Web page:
University of Worcester Worcester Research and Publications
 
  USER PANEL:
  ABOUT THE COLLECTION:
  CONTACT DETAILS:

Illness Episodes in Relation to Reproductive Cycle Events in Women With Bipolar Disorder: Data From the Bipolar Disorder Research Network

Jones, Lisa, Gordon-Smith, Katherine, Perry, Amy, Fraser, C., Serra, Francesca, Di Florio, A., Forty, L., Craddock, N. and Jones, I. (2018) Illness Episodes in Relation to Reproductive Cycle Events in Women With Bipolar Disorder: Data From the Bipolar Disorder Research Network. In: 20th Annual Conference of the International Society of Bipolar Disorders, 7th - 10th March, 2018, Mexico City, Mexico. (Unpublished)

Full text not available from this repository. (Request a copy)

Abstract

Background and Aims: Reproductive cycle events are associated with mood episodes in at least some women with bipolar disorder. We aimed to establish whether illness episodes in relation to menstruation, childbirth and menopause are associated with each other in women who have bipolar disorder. Method: Participants were 339 post‐menopausal women with DSM‐IV bipolar disorder recruited into the Bipolar Disorder Research Network (www.bdrn.org). History of premenstrual mood change was measured using the self‐report Premenstrual Symptoms Screening Tool (PSST). History of postpartum episodes was measured via semi‐structured interview (Schedules for Clinical Assessment in Neuropsychiatry, SCAN) and inspection of case‐notes. Participants self‐reported illness episodes during the perimenopausal period via questionnaire. Results: History of a postpartum episode within six months of delivery (OR=2.13, P=0.03) and history of moderate/severe premenstrual syndrome (OR=6.33, P<0.001) were significant predictors of the presence of a perimenopausal episode, even after controlling for demographic factors. When we narrowed the definition of premenstrual mood change to premenstrual dysphoric disorder it remained significant (OR=2.68, P=0.007). History of postpartum psychosis was a significant predictor of a manic (OR=2.84, P=0.03) but not depressive episode during perimenopause. Conclusion: Some women who have bipolar disorder may be particularly vulnerable to illness episodes in relation to reproductive cycle events throughout their life. There is a need for prospective longitudinal studies of women with bipolar disorder providing frequent contemporaneous ratings of their mood across reproductive cycle events to overcome the limitations of retrospective self‐report data.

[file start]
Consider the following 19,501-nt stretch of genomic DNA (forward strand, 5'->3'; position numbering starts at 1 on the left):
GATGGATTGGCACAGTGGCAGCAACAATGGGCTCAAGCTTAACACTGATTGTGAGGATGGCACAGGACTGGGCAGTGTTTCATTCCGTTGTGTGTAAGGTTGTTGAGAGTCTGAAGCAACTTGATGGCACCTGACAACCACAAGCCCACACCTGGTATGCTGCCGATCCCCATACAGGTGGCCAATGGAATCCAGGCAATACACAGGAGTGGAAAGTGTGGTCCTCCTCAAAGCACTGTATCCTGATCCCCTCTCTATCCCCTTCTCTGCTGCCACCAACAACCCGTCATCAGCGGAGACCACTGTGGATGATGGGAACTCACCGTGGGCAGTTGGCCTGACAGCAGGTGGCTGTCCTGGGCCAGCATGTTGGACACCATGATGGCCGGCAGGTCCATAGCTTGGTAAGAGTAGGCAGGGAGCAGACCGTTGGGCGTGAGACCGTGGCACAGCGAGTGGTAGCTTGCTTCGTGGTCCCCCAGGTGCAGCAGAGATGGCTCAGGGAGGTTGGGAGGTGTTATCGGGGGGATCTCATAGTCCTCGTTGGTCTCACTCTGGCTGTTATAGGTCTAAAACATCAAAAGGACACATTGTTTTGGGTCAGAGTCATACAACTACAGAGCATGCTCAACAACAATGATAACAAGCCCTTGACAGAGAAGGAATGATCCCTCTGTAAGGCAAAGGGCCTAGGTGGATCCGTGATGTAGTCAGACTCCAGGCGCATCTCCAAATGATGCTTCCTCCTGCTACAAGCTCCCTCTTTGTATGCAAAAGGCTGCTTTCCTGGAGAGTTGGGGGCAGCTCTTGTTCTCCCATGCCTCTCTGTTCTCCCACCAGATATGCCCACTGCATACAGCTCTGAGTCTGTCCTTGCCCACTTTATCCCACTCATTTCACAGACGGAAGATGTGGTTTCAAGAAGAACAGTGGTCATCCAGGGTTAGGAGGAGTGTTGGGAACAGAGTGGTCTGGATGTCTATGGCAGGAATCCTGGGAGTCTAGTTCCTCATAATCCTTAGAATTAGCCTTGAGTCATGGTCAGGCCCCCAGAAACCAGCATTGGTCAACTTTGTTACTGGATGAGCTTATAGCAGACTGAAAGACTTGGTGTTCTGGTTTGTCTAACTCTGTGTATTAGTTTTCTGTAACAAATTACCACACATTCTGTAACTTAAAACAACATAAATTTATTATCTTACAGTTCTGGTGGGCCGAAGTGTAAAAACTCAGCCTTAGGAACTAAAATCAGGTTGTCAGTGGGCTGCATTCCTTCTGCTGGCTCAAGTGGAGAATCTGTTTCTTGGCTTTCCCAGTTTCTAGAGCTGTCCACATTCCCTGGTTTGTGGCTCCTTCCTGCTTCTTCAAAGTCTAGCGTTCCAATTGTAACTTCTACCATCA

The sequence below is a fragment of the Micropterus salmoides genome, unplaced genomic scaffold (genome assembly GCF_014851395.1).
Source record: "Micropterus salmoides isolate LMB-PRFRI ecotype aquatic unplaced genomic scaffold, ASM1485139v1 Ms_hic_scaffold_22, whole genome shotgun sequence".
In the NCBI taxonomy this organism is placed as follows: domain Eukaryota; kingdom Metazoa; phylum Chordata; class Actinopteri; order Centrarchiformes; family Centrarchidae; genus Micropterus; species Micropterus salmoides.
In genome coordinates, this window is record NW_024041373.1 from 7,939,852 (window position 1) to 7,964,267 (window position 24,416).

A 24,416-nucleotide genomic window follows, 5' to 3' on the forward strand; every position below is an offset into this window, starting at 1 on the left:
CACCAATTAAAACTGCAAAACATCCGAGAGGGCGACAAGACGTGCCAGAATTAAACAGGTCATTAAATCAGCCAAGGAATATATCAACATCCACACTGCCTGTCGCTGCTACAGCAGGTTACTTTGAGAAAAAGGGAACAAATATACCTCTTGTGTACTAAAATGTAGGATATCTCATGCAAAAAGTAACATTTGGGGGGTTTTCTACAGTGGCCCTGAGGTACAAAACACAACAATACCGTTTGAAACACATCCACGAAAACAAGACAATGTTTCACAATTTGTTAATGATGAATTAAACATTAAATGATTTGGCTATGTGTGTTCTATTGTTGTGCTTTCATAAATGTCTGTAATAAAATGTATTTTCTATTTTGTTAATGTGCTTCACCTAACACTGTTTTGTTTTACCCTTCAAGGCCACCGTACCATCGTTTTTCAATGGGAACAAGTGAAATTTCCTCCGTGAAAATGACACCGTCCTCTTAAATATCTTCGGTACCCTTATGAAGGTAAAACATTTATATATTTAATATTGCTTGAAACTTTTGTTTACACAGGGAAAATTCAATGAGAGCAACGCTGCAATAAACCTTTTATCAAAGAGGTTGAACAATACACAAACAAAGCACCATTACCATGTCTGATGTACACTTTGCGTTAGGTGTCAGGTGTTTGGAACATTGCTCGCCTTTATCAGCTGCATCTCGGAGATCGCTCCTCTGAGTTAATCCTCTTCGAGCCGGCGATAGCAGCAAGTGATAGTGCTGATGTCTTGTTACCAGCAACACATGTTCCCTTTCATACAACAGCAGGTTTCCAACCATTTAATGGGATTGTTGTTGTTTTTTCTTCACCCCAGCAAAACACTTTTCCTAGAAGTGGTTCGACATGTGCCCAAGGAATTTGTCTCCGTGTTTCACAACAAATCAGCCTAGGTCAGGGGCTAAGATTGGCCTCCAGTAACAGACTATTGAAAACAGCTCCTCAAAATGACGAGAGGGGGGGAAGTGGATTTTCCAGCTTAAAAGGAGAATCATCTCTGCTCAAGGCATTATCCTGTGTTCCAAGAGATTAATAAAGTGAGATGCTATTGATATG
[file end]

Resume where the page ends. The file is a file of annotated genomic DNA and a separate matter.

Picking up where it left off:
Item Type: Conference or Workshop Item (Poster)
Additional Information:

The full-text of the conference presentation cannot be supplied. The abstract for the presentation has been published in Bipolar Disorders, Volume 20, Issue S1, March 2018.

Uncontrolled Keywords: reproductive cycle, mood episodes, bipolar disorder
Subjects: R Medicine > RC Internal medicine > RC0321 Neuroscience. Biological psychiatry. Neuropsychiatry
R Medicine > RG Gynecology and obstetrics
Divisions: Academic Departments > Institute of Health and Society
Related URLs:
Depositing User: Janet Davidson
Date Deposited: 05 Mar 2019 09:07
Last Modified: 05 Mar 2019 09:07
URI: https://eprints.worc.ac.uk/id/eprint/7663

Actions (login required)

View Item View Item
 
     
Worcester Research and Publications is powered by EPrints 3 which is developed by the School of Electronics and Computer Science at the University of Southampton. More information and software credits.